Just the way it was set up. And it stays that way because we all agree on it.

Now, another tool: that 1/3% have no real competition on this planet. They actually do whatever they like to do - and will wind up making as much money or owning property (houses, fast cars) just as much as they feel like.

And probably this isn't the right blog for this one. But it's just one of those universal truths. A set of repeating statistics.

The next time you offer a product, think about this. And the next time you buy someone's stuff - think about this.

Are you really, really going to be using that stuff? Or is it time to simply sit back and get truly creative for once - to re-dedicate yourself to making this world a better place?

Because the only thing stopping you - is you.

Sure, all the evangelizing you do will only reach a handful - means you have to really, broadly market your stuff. And it has to be useful to the vast majority on this planet. 1-3% of several billion is several million, isn't it?

Go ahead, splurge on your intuitive, imaginative, and creative urges and talents. It's only going to come back to you the exact way you use them. Make a lot of people better with your art, your genius, your incredible native talent - and you'll only get better. Just don't try to cheat anyone, or con them - unless you like to be cheated or conned.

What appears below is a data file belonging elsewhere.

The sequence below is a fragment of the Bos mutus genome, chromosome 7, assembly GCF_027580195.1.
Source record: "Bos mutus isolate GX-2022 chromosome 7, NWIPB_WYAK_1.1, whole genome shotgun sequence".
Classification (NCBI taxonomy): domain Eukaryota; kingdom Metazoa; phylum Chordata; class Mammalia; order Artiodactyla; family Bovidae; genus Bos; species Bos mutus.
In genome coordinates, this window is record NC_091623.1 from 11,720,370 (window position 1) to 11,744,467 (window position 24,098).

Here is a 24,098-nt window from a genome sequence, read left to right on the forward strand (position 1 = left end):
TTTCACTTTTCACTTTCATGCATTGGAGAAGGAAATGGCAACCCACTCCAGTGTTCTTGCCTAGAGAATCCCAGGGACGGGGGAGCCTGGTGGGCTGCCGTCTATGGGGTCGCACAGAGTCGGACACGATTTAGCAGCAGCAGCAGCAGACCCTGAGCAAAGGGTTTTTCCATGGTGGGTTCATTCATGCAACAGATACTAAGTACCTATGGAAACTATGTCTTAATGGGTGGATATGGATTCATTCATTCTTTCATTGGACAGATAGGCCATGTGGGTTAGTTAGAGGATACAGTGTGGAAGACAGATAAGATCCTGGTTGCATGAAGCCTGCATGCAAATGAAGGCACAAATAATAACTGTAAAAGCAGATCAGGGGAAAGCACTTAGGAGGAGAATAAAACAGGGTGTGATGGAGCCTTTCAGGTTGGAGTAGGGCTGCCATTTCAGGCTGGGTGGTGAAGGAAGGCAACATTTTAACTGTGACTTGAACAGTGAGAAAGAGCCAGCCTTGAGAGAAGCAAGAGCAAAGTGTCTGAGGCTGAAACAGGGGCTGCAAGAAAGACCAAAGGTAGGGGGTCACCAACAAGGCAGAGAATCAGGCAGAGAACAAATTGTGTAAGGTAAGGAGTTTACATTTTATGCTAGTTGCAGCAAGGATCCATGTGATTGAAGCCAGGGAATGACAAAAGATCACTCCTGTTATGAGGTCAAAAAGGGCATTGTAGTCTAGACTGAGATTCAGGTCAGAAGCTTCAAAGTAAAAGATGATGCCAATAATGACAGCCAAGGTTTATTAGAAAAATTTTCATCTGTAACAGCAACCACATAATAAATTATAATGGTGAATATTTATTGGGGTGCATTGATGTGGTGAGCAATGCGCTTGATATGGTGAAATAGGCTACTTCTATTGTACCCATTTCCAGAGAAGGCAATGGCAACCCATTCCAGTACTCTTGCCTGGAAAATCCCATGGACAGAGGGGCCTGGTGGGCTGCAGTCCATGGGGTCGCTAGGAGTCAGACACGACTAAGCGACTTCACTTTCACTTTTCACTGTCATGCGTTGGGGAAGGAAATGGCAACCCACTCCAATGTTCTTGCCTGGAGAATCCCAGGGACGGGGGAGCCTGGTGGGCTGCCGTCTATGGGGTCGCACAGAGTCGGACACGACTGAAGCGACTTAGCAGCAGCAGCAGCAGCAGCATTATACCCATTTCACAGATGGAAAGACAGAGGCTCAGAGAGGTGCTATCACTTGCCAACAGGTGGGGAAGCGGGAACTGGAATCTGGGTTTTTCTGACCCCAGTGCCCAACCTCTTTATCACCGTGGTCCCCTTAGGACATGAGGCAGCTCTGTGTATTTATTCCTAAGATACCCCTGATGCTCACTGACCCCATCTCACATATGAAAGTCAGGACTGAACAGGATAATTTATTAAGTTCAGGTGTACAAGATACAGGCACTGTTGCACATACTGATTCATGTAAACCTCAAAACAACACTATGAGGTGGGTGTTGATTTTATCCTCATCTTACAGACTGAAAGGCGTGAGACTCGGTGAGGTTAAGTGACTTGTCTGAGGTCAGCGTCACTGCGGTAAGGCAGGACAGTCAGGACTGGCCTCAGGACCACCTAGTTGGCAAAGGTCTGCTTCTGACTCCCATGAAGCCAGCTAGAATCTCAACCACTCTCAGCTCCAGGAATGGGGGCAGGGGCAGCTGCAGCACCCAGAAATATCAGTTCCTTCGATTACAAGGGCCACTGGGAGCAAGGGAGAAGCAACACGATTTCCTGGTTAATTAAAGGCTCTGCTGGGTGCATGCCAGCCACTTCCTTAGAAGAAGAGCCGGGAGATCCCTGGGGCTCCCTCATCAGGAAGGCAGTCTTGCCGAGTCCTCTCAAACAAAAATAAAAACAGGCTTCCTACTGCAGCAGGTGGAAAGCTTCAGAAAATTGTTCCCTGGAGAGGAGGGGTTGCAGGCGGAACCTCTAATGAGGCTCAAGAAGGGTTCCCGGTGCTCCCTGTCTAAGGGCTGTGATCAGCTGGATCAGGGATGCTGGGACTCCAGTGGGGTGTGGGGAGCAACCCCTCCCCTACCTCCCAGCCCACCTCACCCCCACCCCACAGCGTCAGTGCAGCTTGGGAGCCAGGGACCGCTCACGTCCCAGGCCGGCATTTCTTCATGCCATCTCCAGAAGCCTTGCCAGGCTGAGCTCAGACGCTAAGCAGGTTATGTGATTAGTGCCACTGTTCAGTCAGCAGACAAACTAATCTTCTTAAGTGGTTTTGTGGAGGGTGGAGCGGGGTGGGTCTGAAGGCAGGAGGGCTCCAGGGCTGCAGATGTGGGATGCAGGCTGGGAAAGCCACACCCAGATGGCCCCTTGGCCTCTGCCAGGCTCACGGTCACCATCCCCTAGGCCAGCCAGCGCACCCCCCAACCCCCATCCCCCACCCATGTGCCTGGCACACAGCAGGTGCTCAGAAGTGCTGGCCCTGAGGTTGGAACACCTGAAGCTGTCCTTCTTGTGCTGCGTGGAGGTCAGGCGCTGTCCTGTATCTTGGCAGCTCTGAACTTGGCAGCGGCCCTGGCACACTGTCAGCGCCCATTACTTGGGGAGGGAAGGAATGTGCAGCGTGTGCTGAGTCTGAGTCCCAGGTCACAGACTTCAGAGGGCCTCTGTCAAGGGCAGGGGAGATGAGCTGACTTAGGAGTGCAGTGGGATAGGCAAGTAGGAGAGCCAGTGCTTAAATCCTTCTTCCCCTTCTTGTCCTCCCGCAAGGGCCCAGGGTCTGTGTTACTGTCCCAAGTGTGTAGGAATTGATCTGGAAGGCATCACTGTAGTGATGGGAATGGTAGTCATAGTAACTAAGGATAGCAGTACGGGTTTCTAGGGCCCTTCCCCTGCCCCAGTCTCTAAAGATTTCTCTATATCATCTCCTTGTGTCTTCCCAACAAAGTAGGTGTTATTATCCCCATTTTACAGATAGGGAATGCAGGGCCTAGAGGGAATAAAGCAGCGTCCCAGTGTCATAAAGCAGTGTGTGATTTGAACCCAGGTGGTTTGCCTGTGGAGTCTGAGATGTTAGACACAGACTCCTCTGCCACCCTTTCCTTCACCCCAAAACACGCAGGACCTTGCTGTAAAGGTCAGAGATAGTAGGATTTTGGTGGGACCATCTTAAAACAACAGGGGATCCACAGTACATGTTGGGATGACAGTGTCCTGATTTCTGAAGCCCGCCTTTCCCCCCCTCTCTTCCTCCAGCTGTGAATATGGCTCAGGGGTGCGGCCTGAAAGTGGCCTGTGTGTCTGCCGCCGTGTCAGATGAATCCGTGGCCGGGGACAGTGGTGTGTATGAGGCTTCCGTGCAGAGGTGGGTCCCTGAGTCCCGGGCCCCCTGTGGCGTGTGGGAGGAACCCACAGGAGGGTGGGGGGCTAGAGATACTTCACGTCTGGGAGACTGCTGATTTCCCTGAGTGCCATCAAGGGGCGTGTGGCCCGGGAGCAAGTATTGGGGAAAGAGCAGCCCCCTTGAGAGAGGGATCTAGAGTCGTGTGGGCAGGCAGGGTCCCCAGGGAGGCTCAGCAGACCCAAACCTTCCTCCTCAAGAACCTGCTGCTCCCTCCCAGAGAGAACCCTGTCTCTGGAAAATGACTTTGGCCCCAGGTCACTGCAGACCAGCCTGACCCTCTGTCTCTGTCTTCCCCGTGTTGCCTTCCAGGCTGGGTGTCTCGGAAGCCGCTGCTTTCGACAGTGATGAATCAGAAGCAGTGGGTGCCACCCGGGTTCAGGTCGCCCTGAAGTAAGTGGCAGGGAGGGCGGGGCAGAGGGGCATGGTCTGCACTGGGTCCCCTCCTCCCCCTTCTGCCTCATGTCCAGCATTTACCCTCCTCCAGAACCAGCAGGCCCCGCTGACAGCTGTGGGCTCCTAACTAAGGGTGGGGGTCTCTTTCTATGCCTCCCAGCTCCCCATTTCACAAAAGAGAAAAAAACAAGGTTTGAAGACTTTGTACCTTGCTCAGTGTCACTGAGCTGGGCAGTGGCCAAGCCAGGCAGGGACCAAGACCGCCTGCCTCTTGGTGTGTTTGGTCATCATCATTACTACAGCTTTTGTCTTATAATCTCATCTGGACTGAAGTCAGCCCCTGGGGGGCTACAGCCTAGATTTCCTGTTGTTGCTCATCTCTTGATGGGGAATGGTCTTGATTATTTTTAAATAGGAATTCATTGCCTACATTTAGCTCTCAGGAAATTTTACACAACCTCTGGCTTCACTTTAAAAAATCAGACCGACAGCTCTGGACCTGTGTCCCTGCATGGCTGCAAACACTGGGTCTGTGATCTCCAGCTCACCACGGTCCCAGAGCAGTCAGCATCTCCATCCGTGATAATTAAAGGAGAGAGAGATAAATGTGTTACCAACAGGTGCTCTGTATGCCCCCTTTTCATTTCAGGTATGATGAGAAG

And there you have it. Shorthand for making millions - and creating world peace.


Personal Branding Tactics Using Social Media |

100 Personal Branding Tactics Using Social Media |
"Branding one’s self in an online environment built on entropy and go-baby-go is difficult at best, and impossible if you forget to take your happy pills. To that end, I’ve come up with a quick list of 100 things you might do to help with these efforts. Feel free to add your ideas to the comments section."

Marketing God - Warren's bestseller shows churches use same basics

Essays: 'Closing the God gap' by James Crabtree | Prospect Magazine October 2008 issue 151:
"Much of the cost of running the $20m church is met by the proceeds of Warren's wildly successful first book, The Purpose Driven Life. Published in 2002, the book's promise of salvation through a handy '40-day spiritual journey' found favour with churchgoers and celebrities alike. Readers seemed drawn to its rather banal message of the need to move beyond material concerns, and find a higher calling through engagement with faith and community. Warren claims the book is an 'anti-self-help book.' Its bullet point lists and easily digestible summaries nonetheless owe a debt to regular airport self-improvement manuals. It sold at least 30m copies: more than any work of American non-fiction of the last decade.